The Measure of Success by Carolyn McCully – $2.99
Crazy Stories, Sane God by John Alan Turner – $2.99
Creature of the Word: The Jesus-Centered Church by Matt Chandler – $2.99
Exalting Jesus in Matthew by David Platt – $2.99
Gospel-Centered Teaching by Trevin Wax – $2.99
Life Change: Finding a New Way to Hope, Think, and Live by Jordan Easley – $2.99
Manhood Restored: How the Gospel Makes Men Whole by Eric Mason – $2.99
The Sending Church by Pat Hood – $2.99
The Insanity of God by Nik Ripken – $2.99
Young, Restless, Reformed by Collin Hansen – $2.99
The Jesus Storybook Bible by Sally Lloyd-Jones – $3.99
Women’s Ministry in the Local Church by Ligon Duncan & Susan Hunt – $3.49
How to Read the Bible for All Its Worth by Gordon Fee and Douglas Stuart – $3.99
How to Read the Bible Book by Book by Gordon Fee and Douglas Stuart – $3.99
How to Choose a Translation for All Its Worth by Gordon Fee and Mark Strauss – $3.99
How to Read the Bible Through the Jesus Lens by Michael Williams – $3.99
Journey Into God’s Word by Duvall and Hays – $3.99
Zondervan Dictionary of Bible and Theology Words$3.79
Holy Bible NIV$3.79
NIV Bible Study Commentary by John Sailhamer – $3.99
NIV Stewardship Study Bible$4.27
The New Matthew Henry Commentary - $4.99
Zondervan Illustrated Bible Dictionary$5.99
Dictionary of Biblical Prophecy and End Times$5.99
Zondervan Dictionary of Biblical Imagery - $5.99
The Zondervan Encyclopedia of the Bible, Volume 1$6.99 (regular price $45)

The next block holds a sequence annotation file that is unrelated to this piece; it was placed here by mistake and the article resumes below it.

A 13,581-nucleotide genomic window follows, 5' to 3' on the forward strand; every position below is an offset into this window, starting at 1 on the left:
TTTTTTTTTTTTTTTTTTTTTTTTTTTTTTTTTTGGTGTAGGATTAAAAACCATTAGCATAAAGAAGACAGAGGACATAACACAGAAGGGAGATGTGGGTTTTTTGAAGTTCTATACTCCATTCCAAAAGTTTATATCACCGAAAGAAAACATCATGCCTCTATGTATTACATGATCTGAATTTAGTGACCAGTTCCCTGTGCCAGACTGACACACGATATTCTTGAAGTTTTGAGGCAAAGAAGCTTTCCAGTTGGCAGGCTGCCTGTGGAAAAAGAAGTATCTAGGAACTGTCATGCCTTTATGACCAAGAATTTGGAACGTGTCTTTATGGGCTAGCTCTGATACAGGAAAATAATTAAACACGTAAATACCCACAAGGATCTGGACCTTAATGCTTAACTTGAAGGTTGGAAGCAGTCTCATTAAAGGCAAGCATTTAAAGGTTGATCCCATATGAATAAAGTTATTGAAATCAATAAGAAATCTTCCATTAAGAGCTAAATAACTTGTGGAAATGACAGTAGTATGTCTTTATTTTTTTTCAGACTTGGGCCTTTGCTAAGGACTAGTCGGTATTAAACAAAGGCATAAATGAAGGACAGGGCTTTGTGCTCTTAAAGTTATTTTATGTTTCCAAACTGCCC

The Zondervan Encyclopedia of the Bible, Volume 2$5.98
The Zondervan Encyclopedia of the Bible, Volume 3 - $6.99
The Zondervan Encyclopedia of the Bible, Volume 4$6.99
The Zondervan Encyclopedia of the Bible, Volume 5$6.99
Matthew Henry, Day by Day$2.99
The Practice of the Presence of God by Brother Lawrence – $0.99
Christless Christianity by Michael Horton – $3.99
Anxious for Nothing by John MacArthur - $0.99
Alone with God by John MacArthur – $0.99
Adoniram Judson by Jason Duesing – $0.99
Memoirs of an Ordinary Pastor by D.A. Carson – $3.99
The Beginners Bible$3.99
Counseling the Hard Cases by Stuart Scott & Heath Lambert – $6.59
The Bruised Reed by Richard Sibbes – $0.99
Free Indeed by Dr. Richard Ganz – $1.99
Preaching and Teaching from the OT by Walter Kaiser – $3.99
How People Change by Timothy Lane and Paul Tripp – $3.74
He Gave Us a Valley by Helen Roseveare – $3.99
Supernatural Living for Natural People by Ray Ortlund – $3.99
Captivated by Thabiti Anyabwile – $5.99
If God Made the Universe, Who Made God?:
130 Arguments for Christian Faith - $2.99
Rich Mullins: A Devotional Biography$1.99
Original Jesus by Carl Laferton - $2.99
J.C. Ryle’s Expository Thoughts on the Gospels$1.75
When Sinners Say “I Do” by Dave Harvey - $1.99
Red Like Blood: Confrontations with Grace by Joe Coffey – $1.99 
Love or Die by Alexander Strauch – $3.99
Power Through Prayer by E.M. Bounds – $3.28
Telling the Truth: Evangelizing Postmoderns
by D.A. Carson – $5.98
The Essential Works of Jonathan Edwards
- $1.99
Confessions – Penguin Classics Edition
by Augustine – $3.49
Untamable God by Stephen Altrogge – $2.99
A Book of Prayers by Stephen Magee – $0.99
Singing the Songs of Jesus by Michael Lefebvre – $2.99
The Space Trilogy – Omnibus Edition: 75th Anniversary - $19.99

New & Notable Book Releases
Romans 1-7 For You by Tim Keller - $17.93 Hardcover, $9.99 Kindle
Romans 1-7 For You Study Guide by Tim Keller – $8.09 Paperback
Magnificent Obsession: Why Jesus is Great
by David Robertson – $11.23 Paperback, $9.99 Kindle
Exploring Grace Together
by Jessica Thompson – $8.13 Paperback, $7.19 Kindle
The Storytelling God: Seeing the Glory of Jesus in His Parables